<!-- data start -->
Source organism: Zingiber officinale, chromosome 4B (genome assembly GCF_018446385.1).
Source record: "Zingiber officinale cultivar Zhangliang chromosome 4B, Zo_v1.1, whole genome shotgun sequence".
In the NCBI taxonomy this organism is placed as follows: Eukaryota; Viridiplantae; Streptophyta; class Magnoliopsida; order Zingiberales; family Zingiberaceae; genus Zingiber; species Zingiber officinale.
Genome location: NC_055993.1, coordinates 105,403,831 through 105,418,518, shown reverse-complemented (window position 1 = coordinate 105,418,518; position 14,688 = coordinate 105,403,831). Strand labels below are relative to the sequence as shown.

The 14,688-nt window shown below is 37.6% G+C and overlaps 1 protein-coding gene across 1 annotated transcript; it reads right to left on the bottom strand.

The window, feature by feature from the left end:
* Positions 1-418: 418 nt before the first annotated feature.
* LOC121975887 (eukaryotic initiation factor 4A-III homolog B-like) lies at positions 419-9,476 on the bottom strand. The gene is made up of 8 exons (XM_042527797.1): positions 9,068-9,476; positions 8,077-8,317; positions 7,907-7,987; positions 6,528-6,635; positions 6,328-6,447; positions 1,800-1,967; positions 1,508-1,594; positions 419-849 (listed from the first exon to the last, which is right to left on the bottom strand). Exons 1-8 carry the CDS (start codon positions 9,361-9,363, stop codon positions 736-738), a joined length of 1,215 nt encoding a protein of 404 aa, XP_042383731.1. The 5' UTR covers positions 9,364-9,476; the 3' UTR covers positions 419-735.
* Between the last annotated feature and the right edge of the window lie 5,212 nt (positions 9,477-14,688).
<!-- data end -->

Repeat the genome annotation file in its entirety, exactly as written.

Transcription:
Source organism: Zingiber officinale, chromosome 4B (genome assembly GCF_018446385.1).
Source record: "Zingiber officinale cultivar Zhangliang chromosome 4B, Zo_v1.1, whole genome shotgun sequence".
In the NCBI taxonomy this organism is placed as follows: Eukaryota; Viridiplantae; Streptophyta; class Magnoliopsida; order Zingiberales; family Zingiberaceae; genus Zingiber; species Zingiber officinale.
Genome location: NC_055993.1, coordinates 105,403,831 through 105,418,518, shown reverse-complemented (window position 1 = coordinate 105,418,518; position 14,688 = coordinate 105,403,831). Strand labels below are relative to the sequence as shown.

The 14,688-nt window shown below is 37.6% G+C and overlaps 1 protein-coding gene across 1 annotated transcript; it reads right to left on the bottom strand.

The window, feature by feature from the left end:
* Positions 1-418: 418 nt before the first annotated feature.
* LOC121975887 (eukaryotic initiation factor 4A-III homolog B-like) lies at positions 419-9,476 on the bottom strand. The gene is made up of 8 exons (XM_042527797.1): positions 9,068-9,476; positions 8,077-8,317; positions 7,907-7,987; positions 6,528-6,635; positions 6,328-6,447; positions 1,800-1,967; positions 1,508-1,594; positions 419-849 (listed from the first exon to the last, which is right to left on the bottom strand). Exons 1-8 carry the CDS (start codon positions 9,361-9,363, stop codon positions 736-738), a joined length of 1,215 nt encoding a protein of 404 aa, XP_042383731.1. The 5' UTR covers positions 9,364-9,476; the 3' UTR covers positions 419-735.
* Between the last annotated feature and the right edge of the window lie 5,212 nt (positions 9,477-14,688).